What gives, California? To quote Eddie Izzard: "You're supposed to be the crazy state."
Day 2 of Liberal Week is about gay marriage, in case you hadn't already gathered.
I've written about this before, but it's been in the news, so why not again? Gay marriage is not a sexually based moral issue, even though it has become one for both its proponents and opponents. It's a Constitutional issue, one that concerns the government's capacity to legislate the individual citizen. THAT'S why gay marriage shouldn't be banned, and should be legal in all 50 states.
What is marriage? It is the familial joining of two parties. In other words, the two parties involved become family. The slippery-slopists out there who think legalizing gay marriage will lead to men marrying their cousins, or two women, or their pigs; need to realize this contractual and legal definition.
When I marry Natalie Portman, she and I will become family. Furthermore, her family will become part of my family (hence terms like mother-in-law, brother-in-law, etc.). Two people already related to each other cannot be married. It would be like marrying your wife twice, it doesn't make sense. You can't add someone to your family if they're already a part of it.
It's also fair that marriage can only be between two people at a time. Sorry insane rebel Mormons living in the Utah desserts, it's true. That whole "forsaking all others" stipulation sort of wrecks legal polygamy. But only LEGAL polygamy. If you want to live with 8 women, sleep with 8 women, and deal with 96 periods a year, be my guest.
My favorite argument against gay marriage is the "sanctity" strategy. Three words to debunk the myth that marriage is sacred:
Anna Nicole Smith
Speaking of Mormons, I actually found a nice little anti-gay-marriage argument on a Mormom site. And by nice, I mean it wasn't filled with virulent hatred for guys who like guys and girls who like girls.
Many gay marriage supporters ask, “Why shouldn’t there be legalized gay marriage?” That’s the wrong question: there isn’t gay marriage now—never has been. Throughout history, even those civilizations which were more accepting of homosexual relationships did not have a gay ‘marriage’ concept—certainly nothing approaching the equivalence of man/woman marriages in their society. The idea of gay 'marriage' is entirely a modern concept.
The right question then, is “Why should there be legalized gay marriage?” It is important to recognize that the burden of proof is entirely on the ‘pro-‘ side, which needs to provide a positive proof of why society needs to officially recognize same-sex relationships, since human civilization has arguably gotten along well enough without it for thousands of years.
It's a good question. Why should we add to the lawbooks? Interestingly enough, the argument can be turned and used to counter the notion that gay marriage should be explicitly banned. But anyway, here's my answer to this argument:
In 1919, women were not legally allowed to vote. Amendment XIX of the US Constitution CHANGED that. BTW, Iowa beat California to the punch in that instance, too. Why was this change necessary? Societies had certainly gotten along nicely without women voting. There was no crisis averted, no blood in the streets, it's just that women could vote.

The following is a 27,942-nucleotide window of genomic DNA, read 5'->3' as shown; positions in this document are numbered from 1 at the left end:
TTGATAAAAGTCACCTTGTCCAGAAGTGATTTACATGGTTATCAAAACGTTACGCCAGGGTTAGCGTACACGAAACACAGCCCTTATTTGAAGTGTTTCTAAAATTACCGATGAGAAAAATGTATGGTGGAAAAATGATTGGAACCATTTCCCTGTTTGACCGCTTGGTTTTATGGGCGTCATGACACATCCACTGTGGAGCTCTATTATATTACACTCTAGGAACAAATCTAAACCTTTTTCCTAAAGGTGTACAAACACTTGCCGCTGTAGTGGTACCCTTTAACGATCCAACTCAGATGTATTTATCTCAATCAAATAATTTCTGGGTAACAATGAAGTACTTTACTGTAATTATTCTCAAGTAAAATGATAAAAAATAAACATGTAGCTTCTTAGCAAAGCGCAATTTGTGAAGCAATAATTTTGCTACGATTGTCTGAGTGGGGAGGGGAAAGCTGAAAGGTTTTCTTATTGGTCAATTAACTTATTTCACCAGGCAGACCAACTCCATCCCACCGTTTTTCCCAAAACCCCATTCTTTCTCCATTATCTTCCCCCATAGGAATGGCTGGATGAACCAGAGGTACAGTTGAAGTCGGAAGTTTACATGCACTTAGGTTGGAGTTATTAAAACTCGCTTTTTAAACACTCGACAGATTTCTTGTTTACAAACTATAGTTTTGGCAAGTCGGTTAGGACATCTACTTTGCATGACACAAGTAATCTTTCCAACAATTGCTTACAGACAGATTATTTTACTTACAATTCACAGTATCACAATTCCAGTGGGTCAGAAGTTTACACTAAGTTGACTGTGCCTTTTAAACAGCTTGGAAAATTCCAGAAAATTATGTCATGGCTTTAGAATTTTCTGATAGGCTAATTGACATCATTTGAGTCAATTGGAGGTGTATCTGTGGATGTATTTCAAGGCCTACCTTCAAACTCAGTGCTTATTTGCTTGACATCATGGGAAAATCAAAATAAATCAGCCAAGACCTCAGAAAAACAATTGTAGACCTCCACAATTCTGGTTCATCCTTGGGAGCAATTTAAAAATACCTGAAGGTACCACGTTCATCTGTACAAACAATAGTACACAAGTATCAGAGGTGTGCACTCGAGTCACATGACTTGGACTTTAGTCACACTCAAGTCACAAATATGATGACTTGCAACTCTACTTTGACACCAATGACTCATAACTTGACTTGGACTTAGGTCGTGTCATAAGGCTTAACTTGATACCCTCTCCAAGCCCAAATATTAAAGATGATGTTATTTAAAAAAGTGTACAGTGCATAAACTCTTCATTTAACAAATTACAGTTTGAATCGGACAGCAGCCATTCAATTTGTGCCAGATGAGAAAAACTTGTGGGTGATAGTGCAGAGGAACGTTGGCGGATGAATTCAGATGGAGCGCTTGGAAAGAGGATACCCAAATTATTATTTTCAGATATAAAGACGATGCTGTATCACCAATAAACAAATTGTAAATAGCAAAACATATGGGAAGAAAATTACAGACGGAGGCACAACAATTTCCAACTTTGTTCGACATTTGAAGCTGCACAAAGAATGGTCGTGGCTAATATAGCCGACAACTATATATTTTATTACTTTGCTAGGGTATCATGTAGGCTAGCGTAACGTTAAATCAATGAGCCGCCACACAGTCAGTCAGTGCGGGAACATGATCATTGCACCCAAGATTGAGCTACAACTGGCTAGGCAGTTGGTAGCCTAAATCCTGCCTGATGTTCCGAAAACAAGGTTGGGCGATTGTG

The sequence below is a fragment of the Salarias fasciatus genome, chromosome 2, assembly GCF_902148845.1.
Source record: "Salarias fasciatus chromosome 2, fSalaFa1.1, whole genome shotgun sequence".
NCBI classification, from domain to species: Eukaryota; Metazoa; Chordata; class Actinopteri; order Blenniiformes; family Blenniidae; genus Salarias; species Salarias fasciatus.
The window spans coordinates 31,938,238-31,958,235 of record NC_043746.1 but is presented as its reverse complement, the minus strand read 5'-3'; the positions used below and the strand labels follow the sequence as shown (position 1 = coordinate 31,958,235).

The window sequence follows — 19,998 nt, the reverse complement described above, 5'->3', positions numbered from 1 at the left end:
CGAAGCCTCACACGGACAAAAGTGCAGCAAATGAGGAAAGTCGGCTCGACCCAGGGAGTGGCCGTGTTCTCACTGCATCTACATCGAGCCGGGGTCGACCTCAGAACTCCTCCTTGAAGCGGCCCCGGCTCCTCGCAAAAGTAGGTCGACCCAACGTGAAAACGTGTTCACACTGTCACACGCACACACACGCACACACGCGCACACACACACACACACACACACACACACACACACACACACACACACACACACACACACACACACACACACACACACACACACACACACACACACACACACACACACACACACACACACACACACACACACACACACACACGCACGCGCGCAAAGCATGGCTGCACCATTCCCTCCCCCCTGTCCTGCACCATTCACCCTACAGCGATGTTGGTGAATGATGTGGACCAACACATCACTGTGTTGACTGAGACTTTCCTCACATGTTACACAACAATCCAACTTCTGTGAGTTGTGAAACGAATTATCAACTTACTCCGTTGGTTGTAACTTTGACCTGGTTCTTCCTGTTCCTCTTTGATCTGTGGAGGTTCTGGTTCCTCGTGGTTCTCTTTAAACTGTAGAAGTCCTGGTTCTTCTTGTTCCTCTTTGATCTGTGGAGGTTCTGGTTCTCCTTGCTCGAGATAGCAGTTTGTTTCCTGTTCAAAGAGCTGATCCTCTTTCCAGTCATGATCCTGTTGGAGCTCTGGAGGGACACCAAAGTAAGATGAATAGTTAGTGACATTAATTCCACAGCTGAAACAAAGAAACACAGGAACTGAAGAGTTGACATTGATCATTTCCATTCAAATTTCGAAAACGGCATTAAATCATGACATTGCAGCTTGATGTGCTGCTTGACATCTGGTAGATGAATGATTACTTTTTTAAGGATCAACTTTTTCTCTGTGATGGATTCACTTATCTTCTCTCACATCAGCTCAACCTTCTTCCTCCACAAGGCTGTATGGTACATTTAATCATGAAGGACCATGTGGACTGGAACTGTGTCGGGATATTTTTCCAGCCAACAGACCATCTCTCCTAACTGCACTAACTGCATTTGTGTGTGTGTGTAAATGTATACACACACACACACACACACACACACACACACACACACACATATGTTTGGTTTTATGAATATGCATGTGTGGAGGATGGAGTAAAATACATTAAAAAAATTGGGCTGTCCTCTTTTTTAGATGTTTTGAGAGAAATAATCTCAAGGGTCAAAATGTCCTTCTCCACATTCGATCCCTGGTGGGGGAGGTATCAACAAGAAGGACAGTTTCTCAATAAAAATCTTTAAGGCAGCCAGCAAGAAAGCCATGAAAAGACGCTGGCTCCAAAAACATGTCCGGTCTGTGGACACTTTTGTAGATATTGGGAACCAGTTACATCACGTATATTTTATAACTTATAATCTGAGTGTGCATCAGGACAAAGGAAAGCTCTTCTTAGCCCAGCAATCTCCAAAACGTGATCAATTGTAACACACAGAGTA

Ain't reductio ad absurdum a bitch?
I'll go even further. Why should man be allowed to marry man? Why should woman be allowed to marry woman? Because they're fucking human beings! They deserve the same rights that I as a straight human being inherently possess. The same rights that are guaranteed by the Constitution, supposedly protected by the government. Rights that aren't given to me or anyone else, but are intrinsically mine.
Some more fun from the same site:
Gay marriage is not an equal rights issue. Saying gays have fewer rights than non-gays is like saying marijuana being illegal is an ‘equal rights' issue because people who like smoking tobacco can do so legally, but people who like smoking marijuana can’t. Smoking tobacco is legal for everyone, and smoking marijuana is illegal for everyone across the board—it doesn’t make a difference if you happen to only prefer one or the other.
This is one of the worst comparisons in the history of things being compared to other things. Marijuana is not tobacco. It'd be more appropriate to compare smoking pipe tobacco to smoking cigarette tobacco. Or even chewing tobacco to smoking tobacco.
If I want nicotene, but I hate smoking, don't I have the right to get my fix from snuff?
You know, I used to smoke tobacco. I smoked a pack a day. Then I stopped. And I haven't smoked for a little over 6 months now. I don't know anyone who's quit being gay. Is there a gay patch, or a gay gum that helps you quit? Because smoking cigarettes is an addiction. Homosexuality is... well, I don't know. I don't really know why I like girls. I don't know why I'm into anything that I'm sexually into. Why does my idea of a dream women have to include her willingness to dress up like Lieutenant Saavik from Star Trek II: The Wrath of Khan?
The word "preference" really bugs me in this arena. I prefer Sam Adams over Coors Light. I don't just prefer women. I'm attracted to them. I want one in my bed right now. And gay men don't just prefer men. It's stronger than that.
In 46 states, gay men and gay women cannot marry people to whom they are sexually attracted. If that's not an infringement of rights, I don't know what the hell is. And you know what, it's an infringement of all our rights. The government has no place in my bedroom. If I want to marry Lt. Saavik, I will. The government can't tell me not to. If I want to marry a 90 year old billionaire, that's my right. And if some guy wants to marry his boyfriend, or some girl wants to marry her girlfriend, that's their fucking right.
The site I quoted from twice